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Cymbol mic'ing

Discussion in 'Sound, Music, and Intercom' started by Eboy87, Jan 9, 2006.

  1. Eboy87

    Eboy87 Well-Known Member

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    So I've been put in charge of sound for our talent show. I'm pretty shure there's gonna be a few drum kits involved, and I wanted to know how to go about mic'ing the cymbols. I know what I'm gonna do for the high-hat, I already have my own mic for that, but the crash and ride are a different story. Our theater has some hanging mics that I might be able to borrow, I think they're made by Sure, but I'm not shure, won't know until tomorrow.

    My question is this: If I gaff tape the hanging mics underneath the cymbols, will it cause damage to the hanging mics? Or would it be better off for me to just find some mics to use as overheads. Like I said, I can't remember what the mics are off the top of my head, I've only used them once, but I'll look at them tommorrow.

    Thanks in advance
     
  2. CHScrew

    CHScrew Active Member

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    Firs off you spelled "Cymbal" wrong

    If you going to mic the cymbals don't put the mics under the cymbals. The only spot that you could put it is taped to the cym. stand and you wouldn't get a good sound at all. All you really need is one above the crash, ride, and the hi-Hat. If they have more cymbals these will pick those up fine. You don't need more than three. As far as mic's. Use small diaphragm condenser mics (SHURE SM57LC works well), it will isolate the cymbals from the rest of the kit.

    Try to keep the mic about a foot above the cymbals. If the drummer hits really hadr move it farther away. Don't move it too far away or it will pick up the room. Move it too close and the cymbal will hit the mic.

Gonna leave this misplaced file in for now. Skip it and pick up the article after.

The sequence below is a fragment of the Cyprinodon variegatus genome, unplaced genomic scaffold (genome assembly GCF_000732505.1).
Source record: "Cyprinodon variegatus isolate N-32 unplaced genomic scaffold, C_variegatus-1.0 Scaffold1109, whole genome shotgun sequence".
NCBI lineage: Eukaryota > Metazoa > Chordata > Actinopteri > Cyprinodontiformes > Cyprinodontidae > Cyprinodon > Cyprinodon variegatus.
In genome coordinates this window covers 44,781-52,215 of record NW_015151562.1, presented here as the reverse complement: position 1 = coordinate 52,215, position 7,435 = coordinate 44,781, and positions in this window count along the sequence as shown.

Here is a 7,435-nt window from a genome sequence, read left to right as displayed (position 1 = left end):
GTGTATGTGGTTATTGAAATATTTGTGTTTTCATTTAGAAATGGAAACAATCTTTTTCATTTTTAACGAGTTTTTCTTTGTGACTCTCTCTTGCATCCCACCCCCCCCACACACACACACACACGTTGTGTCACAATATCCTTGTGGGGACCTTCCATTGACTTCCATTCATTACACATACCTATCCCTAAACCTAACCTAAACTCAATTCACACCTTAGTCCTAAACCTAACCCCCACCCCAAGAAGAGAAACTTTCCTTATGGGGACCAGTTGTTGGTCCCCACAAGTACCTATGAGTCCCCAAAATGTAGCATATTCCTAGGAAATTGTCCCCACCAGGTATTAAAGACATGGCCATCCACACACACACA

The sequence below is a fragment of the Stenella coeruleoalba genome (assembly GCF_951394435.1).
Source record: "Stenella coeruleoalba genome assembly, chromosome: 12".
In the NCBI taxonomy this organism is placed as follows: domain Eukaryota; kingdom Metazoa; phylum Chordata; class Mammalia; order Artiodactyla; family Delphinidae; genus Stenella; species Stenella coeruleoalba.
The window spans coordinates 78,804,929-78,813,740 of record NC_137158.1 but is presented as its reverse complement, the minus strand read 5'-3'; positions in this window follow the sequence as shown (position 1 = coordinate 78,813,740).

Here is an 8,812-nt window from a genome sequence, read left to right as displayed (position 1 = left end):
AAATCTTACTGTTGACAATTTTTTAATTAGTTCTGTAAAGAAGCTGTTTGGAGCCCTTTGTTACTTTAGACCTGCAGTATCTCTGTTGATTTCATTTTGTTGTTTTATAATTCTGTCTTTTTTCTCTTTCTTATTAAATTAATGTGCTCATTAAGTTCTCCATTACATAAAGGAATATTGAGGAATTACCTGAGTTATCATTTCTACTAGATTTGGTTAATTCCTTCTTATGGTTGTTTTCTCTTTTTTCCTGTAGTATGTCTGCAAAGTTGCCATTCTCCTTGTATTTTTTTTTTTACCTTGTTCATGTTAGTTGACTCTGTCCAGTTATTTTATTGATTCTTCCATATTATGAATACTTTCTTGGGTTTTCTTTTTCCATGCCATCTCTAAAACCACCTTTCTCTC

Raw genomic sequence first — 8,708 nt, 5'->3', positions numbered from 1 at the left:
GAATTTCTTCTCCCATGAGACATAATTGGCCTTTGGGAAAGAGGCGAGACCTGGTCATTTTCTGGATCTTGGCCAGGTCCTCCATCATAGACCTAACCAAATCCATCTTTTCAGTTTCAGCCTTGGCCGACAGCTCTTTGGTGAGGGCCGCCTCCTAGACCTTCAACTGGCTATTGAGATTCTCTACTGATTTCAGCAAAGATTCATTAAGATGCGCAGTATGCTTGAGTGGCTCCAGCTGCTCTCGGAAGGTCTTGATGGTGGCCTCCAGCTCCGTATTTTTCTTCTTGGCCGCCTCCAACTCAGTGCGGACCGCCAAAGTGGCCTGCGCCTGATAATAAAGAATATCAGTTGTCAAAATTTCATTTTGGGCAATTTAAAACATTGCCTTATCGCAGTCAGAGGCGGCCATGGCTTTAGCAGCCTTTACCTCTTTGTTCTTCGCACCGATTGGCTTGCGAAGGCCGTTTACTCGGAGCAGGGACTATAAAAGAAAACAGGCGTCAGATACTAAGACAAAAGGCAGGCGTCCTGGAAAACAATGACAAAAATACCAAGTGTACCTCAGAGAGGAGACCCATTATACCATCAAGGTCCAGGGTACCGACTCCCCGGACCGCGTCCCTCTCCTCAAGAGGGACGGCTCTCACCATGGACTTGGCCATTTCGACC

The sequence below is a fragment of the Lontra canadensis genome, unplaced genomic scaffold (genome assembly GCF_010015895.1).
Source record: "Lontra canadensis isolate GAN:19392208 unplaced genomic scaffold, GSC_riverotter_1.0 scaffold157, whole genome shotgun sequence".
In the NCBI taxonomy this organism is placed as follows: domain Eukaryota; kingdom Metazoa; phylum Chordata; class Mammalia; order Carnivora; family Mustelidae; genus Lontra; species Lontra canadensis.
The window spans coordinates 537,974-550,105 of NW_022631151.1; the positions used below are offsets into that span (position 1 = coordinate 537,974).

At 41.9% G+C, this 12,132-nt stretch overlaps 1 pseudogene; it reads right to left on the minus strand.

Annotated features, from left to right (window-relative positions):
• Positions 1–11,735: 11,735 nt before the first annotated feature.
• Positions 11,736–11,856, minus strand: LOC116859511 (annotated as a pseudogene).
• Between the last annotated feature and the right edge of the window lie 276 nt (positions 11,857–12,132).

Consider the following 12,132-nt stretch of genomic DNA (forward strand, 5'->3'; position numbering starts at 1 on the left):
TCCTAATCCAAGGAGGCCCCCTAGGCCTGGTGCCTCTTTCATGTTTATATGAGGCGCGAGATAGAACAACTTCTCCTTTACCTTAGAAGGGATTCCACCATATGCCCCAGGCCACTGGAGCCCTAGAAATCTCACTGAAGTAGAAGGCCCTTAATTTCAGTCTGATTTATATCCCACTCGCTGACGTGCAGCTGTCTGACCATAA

The angle of the mic depends on the setup of the drums themself. Position the mic so that the cymbal is in-between the mics and any of the other drums. If that doesn’t look possible, then a 90-degree angle from the face of the cymbal will be OK.


    For crash cymbals, point the mic at the outer edge of the cymbal. For the ride cymbal, point the mic a few inches away from the bell.

    For the hi-hats point the mic down at the hi-hat and angle it so that the hi-hats are in-between the mic and the snare drum. This will help in isolating the hi-hat from the snare drum. Keep the mic around three to four inches above the hi-hats. Don't put the mic along side of the hi-hats, because the air that is pushed out when the hi-hats close will blow into the mic producing really crappy popping sound.


    BUT. Depending on the size of your auditorium you probably won't even have to mic the drums. The stage is made to project. And it will. If the drums are quiet, first just ask the drummer to play louder. I'm a drummer, and trust me, we love to be told to play louder. It this doesn't work then use mic's

    Hope this helped.


    ~Ray
     
  3. Eboy87

    Eboy87 Well-Known Member

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    will c1000's work? those are the only other mics available to me
     
  4. CHScrew

    CHScrew Active Member

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    Yeah, that will work fine.
     
  5. AVGuyAndy

    AVGuyAndy Active Member

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    An overhead or two will work just fine. Don't forget since there are multiple acts in a Talent show, you'll have to be swapping out mics rather frequently I would imagine. So, I doubt you'll have the time to close-mic everything.

    If I had the proper mics, I would do:
    2 Overheads
    1 57 on snare top
    1 mic on kick.
     
  6. Andy_Leviss

    Andy_Leviss Active Member Premium Member

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    A lot of good advice here, so I'll keep it brief:

    1) One overhead, not two, will likely do you better. Yeah, everybody uses two. You know why? Because they saw somebody else use two. More often than not, you'll get a better sound from one.

    2) If you do use two, use them pretty close in, keeping the 3:1 rule of stereo micing in mind.

    3) While I would NOT recommend it for your situation, saying that you'll get a bad sound from under-mic'ing the cymbals is an incorrect overgeneralization. While not common, it is done out in the real world, to good effect (the idea being to minimize spill from the rest of the kit while getting a close mic sound from the cymbals). Probably the most well-known proponent of this technique is Big Mick, the FOH engineer for Metallica.

    --A
     
  7. Eboy87

    Eboy87 Well-Known Member

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    Thanks for the tips. We had the show last night, and it was loud enough that all I had to mic were the kick and hi-hat. It was an awsome show. Thanks guys
     

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